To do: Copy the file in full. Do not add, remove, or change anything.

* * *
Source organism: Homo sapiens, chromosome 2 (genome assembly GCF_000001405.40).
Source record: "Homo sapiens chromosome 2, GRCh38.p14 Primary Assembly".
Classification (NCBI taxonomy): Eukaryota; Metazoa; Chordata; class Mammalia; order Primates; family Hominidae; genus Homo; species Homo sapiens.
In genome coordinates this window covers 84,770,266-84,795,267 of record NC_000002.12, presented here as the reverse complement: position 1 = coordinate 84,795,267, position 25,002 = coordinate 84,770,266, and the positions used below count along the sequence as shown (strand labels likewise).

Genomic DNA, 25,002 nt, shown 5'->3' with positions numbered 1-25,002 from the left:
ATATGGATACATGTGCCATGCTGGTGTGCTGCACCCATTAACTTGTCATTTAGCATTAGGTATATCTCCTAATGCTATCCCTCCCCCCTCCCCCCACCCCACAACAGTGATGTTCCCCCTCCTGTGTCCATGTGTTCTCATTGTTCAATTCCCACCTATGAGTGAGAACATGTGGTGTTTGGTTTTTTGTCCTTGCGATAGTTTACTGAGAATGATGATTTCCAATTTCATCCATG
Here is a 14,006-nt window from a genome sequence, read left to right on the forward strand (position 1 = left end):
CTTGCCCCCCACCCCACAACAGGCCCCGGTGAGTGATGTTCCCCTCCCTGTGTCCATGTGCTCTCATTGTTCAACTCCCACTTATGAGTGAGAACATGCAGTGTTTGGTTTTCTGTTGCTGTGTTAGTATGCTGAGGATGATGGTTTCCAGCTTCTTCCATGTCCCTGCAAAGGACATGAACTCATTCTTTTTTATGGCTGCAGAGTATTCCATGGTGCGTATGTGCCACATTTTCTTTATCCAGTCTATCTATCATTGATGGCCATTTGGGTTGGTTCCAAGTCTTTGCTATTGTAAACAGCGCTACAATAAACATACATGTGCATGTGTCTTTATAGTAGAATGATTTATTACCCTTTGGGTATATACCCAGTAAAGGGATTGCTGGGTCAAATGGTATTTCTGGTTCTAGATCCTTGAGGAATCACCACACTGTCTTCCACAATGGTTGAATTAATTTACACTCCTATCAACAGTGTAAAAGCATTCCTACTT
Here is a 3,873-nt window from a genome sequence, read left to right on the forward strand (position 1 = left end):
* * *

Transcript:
Source organism: Homo sapiens, chromosome 2 (genome assembly GCF_000001405.40).
Source record: "Homo sapiens chromosome 2, GRCh38.p14 Primary Assembly".
Classification (NCBI taxonomy): Eukaryota; Metazoa; Chordata; class Mammalia; order Primates; family Hominidae; genus Homo; species Homo sapiens.
In genome coordinates this window covers 84,770,266-84,795,267 of record NC_000002.12, presented here as the reverse complement: position 1 = coordinate 84,795,267, position 25,002 = coordinate 84,770,266, and the positions used below count along the sequence as shown (strand labels likewise).

Genomic DNA, 25,002 nt, shown 5'->3' with positions numbered 1-25,002 from the left:
ATATGGATACATGTGCCATGCTGGTGTGCTGCACCCATTAACTTGTCATTTAGCATTAGGTATATCTCCTAATGCTATCCCTCCCCCCTCCCCCCACCCCACAACAGTGATGTTCCCCCTCCTGTGTCCATGTGTTCTCATTGTTCAATTCCCACCTATGAGTGAGAACATGTGGTGTTTGGTTTTTTGTCCTTGCGATAGTTTACTGAGAATGATGATTTCCAATTTCATCCATG
Here is a 14,006-nt window from a genome sequence, read left to right on the forward strand (position 1 = left end):
CTTGCCCCCCACCCCACAACAGGCCCCGGTGAGTGATGTTCCCCTCCCTGTGTCCATGTGCTCTCATTGTTCAACTCCCACTTATGAGTGAGAACATGCAGTGTTTGGTTTTCTGTTGCTGTGTTAGTATGCTGAGGATGATGGTTTCCAGCTTCTTCCATGTCCCTGCAAAGGACATGAACTCATTCTTTTTTATGGCTGCAGAGTATTCCATGGTGCGTATGTGCCACATTTTCTTTATCCAGTCTATCTATCATTGATGGCCATTTGGGTTGGTTCCAAGTCTTTGCTATTGTAAACAGCGCTACAATAAACATACATGTGCATGTGTCTTTATAGTAGAATGATTTATTACCCTTTGGGTATATACCCAGTAAAGGGATTGCTGGGTCAAATGGTATTTCTGGTTCTAGATCCTTGAGGAATCACCACACTGTCTTCCACAATGGTTGAATTAATTTACACTCCTATCAACAGTGTAAAAGCATTCCTACTT
Here is a 3,873-nt window from a genome sequence, read left to right on the forward strand (position 1 = left end):